MINNEAPOLIS (NewsNation Now) — Opening statements began March 29 in the trial of Derek Chauvin, a former Minneapolis police officer charged in the death of George Floyd.

The trial will be streamed online because of the COVID-19 pandemic and is expected to last weeks. Twelve jurors and two alternates have been seated for the trial. NewsNation will provide live coverage of the trial in the player above.

After prosecutors presented their case for the first 11 days of the trial, the defense began making its case Tuesday.

Ex-cop Derek Chauvin is charged with unintentional second-degree murder, third-degree murder and second-degree manslaughter in the May 25 death, following an arrest that happened on suspicion Floyd used a fake $20 bill to buy cigarettes at a convenience store. The most serious charge, the second-degree murder count, carries up to 40 years in prison. Chauvin has pleaded not guilty.

Floyd, a 46-year-old Black man, was declared dead after Chauvin, who is white, pressed his knee against his neck for about nine minutes. Bystander video footage shows Chauvin pressing his knee into a handcuffed Floyd’s neck, with Floyd repeatedly claiming that he could not breathe. Floyd’s death sparked protests and civil unrest in Minneapolis and across the U.S. over police brutality, at points turning violent.

Throughout the trial, video has played a key role in evidence and testimony. A mountain of footage — both official and amateur — has been played for the jury and during witness questioning. During the second week of trial, police officials and experts have stated that Chauvin did not follow police protocol and training.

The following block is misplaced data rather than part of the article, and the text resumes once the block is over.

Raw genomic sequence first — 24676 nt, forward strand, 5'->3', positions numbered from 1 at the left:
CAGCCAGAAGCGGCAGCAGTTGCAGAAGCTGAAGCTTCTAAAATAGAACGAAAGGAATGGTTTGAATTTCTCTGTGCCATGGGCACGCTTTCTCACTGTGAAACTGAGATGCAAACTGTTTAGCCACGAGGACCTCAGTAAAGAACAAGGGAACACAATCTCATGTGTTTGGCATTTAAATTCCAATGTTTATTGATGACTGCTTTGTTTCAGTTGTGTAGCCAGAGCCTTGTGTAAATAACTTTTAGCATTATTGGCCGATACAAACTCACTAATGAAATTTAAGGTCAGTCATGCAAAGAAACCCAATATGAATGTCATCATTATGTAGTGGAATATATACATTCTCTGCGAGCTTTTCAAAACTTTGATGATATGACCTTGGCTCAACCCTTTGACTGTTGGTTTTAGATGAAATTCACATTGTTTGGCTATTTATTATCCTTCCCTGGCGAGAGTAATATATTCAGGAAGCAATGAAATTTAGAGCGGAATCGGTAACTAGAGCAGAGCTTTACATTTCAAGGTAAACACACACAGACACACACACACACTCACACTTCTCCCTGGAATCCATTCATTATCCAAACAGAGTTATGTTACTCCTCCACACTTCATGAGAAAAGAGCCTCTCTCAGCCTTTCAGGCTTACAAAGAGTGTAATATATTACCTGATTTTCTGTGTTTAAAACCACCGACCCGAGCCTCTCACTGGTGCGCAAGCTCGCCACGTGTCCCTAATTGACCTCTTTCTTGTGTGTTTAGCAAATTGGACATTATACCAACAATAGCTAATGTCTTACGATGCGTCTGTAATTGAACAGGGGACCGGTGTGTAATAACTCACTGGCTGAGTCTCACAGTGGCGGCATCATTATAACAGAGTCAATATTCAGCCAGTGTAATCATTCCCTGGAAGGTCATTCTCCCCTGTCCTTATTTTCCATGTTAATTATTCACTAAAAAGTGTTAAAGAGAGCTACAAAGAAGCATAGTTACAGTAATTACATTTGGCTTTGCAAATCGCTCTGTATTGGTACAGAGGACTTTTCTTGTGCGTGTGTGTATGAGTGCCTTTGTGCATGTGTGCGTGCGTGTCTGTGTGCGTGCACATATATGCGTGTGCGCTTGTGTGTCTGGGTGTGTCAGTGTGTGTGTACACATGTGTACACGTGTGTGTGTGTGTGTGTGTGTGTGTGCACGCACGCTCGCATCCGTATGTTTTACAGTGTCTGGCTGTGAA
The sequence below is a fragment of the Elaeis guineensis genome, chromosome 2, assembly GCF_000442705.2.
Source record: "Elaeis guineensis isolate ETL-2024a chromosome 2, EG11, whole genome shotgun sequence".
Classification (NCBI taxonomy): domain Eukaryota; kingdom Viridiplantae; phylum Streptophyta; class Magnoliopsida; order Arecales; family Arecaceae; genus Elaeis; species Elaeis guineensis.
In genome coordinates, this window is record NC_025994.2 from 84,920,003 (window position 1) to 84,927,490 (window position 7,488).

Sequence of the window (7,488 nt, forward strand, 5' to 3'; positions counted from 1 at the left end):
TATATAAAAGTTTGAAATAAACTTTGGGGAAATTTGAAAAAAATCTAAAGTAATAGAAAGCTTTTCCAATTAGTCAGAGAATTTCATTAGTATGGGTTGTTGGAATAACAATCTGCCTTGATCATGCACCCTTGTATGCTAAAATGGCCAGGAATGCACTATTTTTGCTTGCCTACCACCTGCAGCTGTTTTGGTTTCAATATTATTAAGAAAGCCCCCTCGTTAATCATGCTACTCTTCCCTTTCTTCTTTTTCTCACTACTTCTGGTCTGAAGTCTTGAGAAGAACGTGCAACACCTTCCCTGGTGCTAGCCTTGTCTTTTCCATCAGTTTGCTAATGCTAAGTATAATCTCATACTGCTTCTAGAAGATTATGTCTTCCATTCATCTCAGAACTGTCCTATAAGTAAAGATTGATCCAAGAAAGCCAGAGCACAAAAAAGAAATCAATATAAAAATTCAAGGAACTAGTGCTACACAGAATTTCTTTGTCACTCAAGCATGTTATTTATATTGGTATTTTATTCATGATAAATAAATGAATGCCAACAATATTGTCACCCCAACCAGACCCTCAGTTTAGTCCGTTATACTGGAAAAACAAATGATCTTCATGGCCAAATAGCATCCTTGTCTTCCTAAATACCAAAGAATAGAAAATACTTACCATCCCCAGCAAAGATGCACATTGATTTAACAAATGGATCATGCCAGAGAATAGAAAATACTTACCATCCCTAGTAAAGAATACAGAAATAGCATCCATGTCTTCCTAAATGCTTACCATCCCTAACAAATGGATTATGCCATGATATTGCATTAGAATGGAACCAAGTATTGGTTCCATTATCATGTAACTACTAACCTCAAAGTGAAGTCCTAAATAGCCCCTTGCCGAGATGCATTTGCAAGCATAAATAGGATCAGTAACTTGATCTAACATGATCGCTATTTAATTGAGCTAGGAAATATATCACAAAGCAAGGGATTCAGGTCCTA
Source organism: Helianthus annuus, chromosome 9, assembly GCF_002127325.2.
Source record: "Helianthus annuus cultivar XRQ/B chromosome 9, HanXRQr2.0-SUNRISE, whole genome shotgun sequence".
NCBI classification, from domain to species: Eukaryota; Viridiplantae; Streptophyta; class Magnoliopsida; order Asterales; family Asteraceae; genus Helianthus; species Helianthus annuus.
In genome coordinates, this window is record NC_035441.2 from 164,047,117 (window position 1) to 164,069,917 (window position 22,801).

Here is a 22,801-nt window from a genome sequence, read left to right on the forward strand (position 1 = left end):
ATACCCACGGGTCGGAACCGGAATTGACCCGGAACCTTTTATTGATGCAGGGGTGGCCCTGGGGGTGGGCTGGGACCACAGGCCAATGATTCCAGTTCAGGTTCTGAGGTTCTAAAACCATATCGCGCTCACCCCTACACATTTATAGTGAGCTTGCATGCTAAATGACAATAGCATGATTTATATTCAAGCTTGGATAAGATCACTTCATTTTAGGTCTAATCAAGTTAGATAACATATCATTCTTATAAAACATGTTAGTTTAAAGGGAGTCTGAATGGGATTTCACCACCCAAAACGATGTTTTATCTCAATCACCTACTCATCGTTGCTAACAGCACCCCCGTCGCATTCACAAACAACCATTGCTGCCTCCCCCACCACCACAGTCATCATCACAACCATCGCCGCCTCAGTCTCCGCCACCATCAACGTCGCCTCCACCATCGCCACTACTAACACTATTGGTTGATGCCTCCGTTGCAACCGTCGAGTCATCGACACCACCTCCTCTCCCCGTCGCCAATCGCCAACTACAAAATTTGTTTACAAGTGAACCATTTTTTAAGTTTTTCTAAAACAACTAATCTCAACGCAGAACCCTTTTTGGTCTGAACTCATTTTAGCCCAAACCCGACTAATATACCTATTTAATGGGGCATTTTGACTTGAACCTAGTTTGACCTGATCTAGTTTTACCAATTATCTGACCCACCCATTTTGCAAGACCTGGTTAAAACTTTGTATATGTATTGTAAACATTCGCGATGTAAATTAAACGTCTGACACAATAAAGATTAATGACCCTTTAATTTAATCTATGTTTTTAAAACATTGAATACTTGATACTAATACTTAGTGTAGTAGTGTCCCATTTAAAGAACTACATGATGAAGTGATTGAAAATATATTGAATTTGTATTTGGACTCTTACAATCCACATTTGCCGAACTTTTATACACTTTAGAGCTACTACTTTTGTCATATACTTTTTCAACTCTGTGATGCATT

At the earliest opportunity, during opening statements, prosecutors showed jurors the widely viewed bystander video shot by a teenager that circulated the world, after telling them that the number to remember was 9 minutes, 29 seconds — the amount of time Chauvin had pinned Floyd to the pavement.

The officer “didn’t let up” even after a handcuffed Floyd said 27 times that he couldn’t breathe and went limp, said a prosecutor during opening statements.

Prosecutors have argued that Chauvin continued to kneel on Floyd even though he was not resisting, using excessive force in violation of police training, and even when one of the onlookers identified herself as a firefighter and pleaded repeatedly to check Floyd’s pulse, according to witnesses and video.

A Minneapolis homicide investigator described Chauvin kneeling on Floyd’s neck during the May 25, 2020 arrest as “totally unnecessary” and “top-tier, deadly force.”

The defense has argued that Chauvin did what he was trained to do and that Floyd’s death was not caused by the officer’s knee, as prosecutors contend, but by Floyd’s illegal drug use, heart disease, high blood pressure and the adrenaline flowing through his body.

Chauvin’s defense have said Floyd was fighting efforts to put him in a squad car as the crowd of onlookers around Chauvin and his fellow officers grew and became increasingly hostile.

Chauvin’s attorneys have sought to also show that Chauvin and his fellow officers found themselves in an increasingly tense and distracting situation, with the growing crowd becoming more frantic, agitated and angrier over Floyd’s treatment. Onlookers repeatedly shout at the officer to get off Floyd, saying he is not moving, breathing or resisting. 

Witnesses described how Chauvin was unmoved by their pleas that Floyd was in imminent medical danger, with the teenager who shot the harrowing video of the arrest testifying that the officer gave the crowd a “cold” and “heartless” stare.

The downtown Minneapolis courthouse holding the trial has been fortified with concrete barriers, fences and barbed and razor wire. City and state leaders are determined to prevent a repeat of the riots that followed Floyd’s death, with National Guard troops already mobilized.